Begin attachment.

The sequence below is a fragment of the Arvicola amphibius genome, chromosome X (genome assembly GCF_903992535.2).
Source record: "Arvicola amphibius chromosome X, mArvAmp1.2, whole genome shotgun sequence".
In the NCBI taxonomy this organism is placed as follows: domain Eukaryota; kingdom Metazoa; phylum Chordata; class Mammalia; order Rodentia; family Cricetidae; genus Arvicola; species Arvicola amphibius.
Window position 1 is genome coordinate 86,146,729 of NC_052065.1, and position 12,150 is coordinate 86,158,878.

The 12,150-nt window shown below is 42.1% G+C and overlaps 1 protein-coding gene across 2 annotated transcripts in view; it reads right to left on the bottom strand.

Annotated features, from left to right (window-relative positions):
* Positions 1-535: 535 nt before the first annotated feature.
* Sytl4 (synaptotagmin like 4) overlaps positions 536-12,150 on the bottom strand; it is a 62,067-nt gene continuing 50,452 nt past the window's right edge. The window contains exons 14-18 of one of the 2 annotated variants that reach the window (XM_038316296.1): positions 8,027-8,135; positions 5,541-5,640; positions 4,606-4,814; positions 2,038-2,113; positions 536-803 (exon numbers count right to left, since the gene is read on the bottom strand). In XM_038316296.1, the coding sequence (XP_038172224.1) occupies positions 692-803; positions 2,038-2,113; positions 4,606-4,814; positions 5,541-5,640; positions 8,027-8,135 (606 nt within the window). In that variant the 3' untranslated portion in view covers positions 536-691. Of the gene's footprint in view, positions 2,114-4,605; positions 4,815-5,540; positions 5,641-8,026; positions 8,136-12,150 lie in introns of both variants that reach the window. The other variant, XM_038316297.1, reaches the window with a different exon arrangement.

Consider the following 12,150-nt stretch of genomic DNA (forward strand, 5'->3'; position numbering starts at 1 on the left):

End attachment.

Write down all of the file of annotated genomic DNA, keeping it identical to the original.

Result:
The sequence below is a fragment of the Arvicola amphibius genome, chromosome X (genome assembly GCF_903992535.2).
Source record: "Arvicola amphibius chromosome X, mArvAmp1.2, whole genome shotgun sequence".
In the NCBI taxonomy this organism is placed as follows: domain Eukaryota; kingdom Metazoa; phylum Chordata; class Mammalia; order Rodentia; family Cricetidae; genus Arvicola; species Arvicola amphibius.
Window position 1 is genome coordinate 86,146,729 of NC_052065.1, and position 12,150 is coordinate 86,158,878.

The 12,150-nt window shown below is 42.1% G+C and overlaps 1 protein-coding gene across 2 annotated transcripts in view; it reads right to left on the bottom strand.

Annotated features, from left to right (window-relative positions):
* Positions 1-535: 535 nt before the first annotated feature.
* Sytl4 (synaptotagmin like 4) overlaps positions 536-12,150 on the bottom strand; it is a 62,067-nt gene continuing 50,452 nt past the window's right edge. The window contains exons 14-18 of one of the 2 annotated variants that reach the window (XM_038316296.1): positions 8,027-8,135; positions 5,541-5,640; positions 4,606-4,814; positions 2,038-2,113; positions 536-803 (exon numbers count right to left, since the gene is read on the bottom strand). In XM_038316296.1, the coding sequence (XP_038172224.1) occupies positions 692-803; positions 2,038-2,113; positions 4,606-4,814; positions 5,541-5,640; positions 8,027-8,135 (606 nt within the window). In that variant the 3' untranslated portion in view covers positions 536-691. Of the gene's footprint in view, positions 2,114-4,605; positions 4,815-5,540; positions 5,641-8,026; positions 8,136-12,150 lie in introns of both variants that reach the window. The other variant, XM_038316297.1, reaches the window with a different exon arrangement.

Consider the following 12,150-nt stretch of genomic DNA (forward strand, 5'->3'; position numbering starts at 1 on the left):